I would like to draw all of my readers’ attention to Ben Judkins’ blog Kung Fu Tea. He began posting in August of 2012 and now has a large number of posts on what he calls martial studies. When I started reading his posts I immediately knew I had found a kindred spirit; a seriously trained martial artist (Wing Chun) who was open to viewing contemporary Chinese martial arts as having emerged from a milieu which embedded them in ritual, theater, music, and other complex social and religious phenomena. (We need a name for this type of view/study/project.)
I quickly sent Ben an email introducing myself and then I called Daniel Mroz at the University of Ottawa. Daniel teaches Theater using Choi Lifut and Chen style Taijiquan as the basic training. Or perhaps, if one accepts the premise of this blog, he teaches Chinese Martial Arts from its theatrical base. Anyway, I excitedly asked Daniel if he wanted to help me organize an academic conference, and with his help we quickly made out a list of scholars and experts we hoped to invite. (We need a name for this conference)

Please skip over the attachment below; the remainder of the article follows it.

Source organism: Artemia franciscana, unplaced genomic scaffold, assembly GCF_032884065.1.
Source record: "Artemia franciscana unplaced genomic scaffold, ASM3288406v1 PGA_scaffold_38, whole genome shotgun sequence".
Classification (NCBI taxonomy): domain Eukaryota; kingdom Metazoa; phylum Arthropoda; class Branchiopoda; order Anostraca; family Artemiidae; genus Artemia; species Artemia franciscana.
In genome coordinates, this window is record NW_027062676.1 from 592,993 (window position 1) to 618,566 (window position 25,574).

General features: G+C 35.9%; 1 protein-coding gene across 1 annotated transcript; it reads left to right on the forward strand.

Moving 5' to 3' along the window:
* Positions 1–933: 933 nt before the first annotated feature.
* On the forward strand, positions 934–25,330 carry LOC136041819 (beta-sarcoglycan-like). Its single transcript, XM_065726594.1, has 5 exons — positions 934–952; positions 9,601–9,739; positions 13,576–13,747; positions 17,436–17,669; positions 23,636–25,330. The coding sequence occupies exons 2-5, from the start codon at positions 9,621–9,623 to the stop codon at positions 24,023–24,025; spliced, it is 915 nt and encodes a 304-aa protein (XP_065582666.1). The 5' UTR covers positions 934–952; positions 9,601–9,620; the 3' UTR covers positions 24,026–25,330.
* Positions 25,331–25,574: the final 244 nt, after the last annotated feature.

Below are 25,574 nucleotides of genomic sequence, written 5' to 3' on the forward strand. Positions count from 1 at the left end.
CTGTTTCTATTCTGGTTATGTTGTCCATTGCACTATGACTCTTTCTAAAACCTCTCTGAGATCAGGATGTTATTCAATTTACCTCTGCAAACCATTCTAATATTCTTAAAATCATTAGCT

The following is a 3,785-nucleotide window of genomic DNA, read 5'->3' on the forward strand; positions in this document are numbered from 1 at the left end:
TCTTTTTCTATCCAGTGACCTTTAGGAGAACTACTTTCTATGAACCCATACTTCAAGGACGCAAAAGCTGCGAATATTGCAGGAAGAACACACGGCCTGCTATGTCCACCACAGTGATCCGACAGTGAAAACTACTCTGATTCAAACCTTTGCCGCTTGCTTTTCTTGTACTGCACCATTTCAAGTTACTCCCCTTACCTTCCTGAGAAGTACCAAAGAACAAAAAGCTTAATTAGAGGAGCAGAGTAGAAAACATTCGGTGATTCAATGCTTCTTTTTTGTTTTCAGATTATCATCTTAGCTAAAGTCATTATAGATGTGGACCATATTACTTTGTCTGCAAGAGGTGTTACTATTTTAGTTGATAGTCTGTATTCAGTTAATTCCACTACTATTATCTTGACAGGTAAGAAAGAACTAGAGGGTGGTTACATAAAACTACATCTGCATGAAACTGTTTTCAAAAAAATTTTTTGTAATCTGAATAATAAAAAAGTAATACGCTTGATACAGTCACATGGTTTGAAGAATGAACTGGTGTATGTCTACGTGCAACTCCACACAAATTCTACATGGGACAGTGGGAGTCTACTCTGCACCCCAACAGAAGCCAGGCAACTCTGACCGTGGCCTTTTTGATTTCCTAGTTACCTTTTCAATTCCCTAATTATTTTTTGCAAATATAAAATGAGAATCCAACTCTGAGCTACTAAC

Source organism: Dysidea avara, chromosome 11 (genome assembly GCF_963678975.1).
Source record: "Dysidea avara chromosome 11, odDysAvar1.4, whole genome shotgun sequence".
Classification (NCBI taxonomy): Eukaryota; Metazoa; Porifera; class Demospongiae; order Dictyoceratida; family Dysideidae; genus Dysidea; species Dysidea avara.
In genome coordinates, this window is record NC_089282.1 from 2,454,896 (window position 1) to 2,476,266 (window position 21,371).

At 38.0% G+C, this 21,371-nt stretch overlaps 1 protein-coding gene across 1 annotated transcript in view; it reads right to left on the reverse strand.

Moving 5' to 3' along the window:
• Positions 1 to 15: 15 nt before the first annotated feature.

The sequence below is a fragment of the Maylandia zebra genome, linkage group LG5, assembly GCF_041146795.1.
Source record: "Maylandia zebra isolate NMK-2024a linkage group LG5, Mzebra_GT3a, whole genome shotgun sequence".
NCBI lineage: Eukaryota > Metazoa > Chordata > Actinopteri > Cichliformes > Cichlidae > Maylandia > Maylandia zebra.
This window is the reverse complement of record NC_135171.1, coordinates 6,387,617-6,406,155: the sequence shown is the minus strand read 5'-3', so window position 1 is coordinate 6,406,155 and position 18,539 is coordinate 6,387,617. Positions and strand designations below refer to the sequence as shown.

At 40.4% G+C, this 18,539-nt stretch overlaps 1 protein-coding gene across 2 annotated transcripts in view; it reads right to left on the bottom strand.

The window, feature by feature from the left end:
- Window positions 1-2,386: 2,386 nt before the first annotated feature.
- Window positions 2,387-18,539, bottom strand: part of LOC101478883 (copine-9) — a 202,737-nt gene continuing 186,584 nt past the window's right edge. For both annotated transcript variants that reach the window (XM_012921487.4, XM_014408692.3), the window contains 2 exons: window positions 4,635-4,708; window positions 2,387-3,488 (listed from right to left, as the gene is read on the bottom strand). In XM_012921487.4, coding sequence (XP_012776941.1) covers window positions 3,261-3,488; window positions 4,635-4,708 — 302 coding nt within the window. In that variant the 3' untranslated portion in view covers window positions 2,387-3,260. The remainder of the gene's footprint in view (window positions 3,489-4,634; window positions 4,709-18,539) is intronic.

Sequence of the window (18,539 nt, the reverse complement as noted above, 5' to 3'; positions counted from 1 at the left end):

That week I had a wonderful talk with Ben on the phone. His focus is the Southern area around Hong Kong and mine has tended to be the North of China, so he had a number of interesting reading suggestions that I have been plowing my way through. The conversation also opened me up to thinking more broadly about the spread of martial arts theater (so called opera) outside of China. Look at this Wiki page on Bruce Lee’s father-- he was in 86 films!
Ben Judkins’ current post is about Bandits, Eunuchs, and the Son of Heaven, Rebellion and the Economy of Violence in Mid-Ming China by David M. Robinson, (which I reviewed here). My paper, Theater, Ritual and Exorcism in Chinese Martial Arts (download the pdf), relies heavily on Robinson’s book in places and so I read Judkins’ current post as thoughtful feedback of my own work. I just want to respond to it here briefly.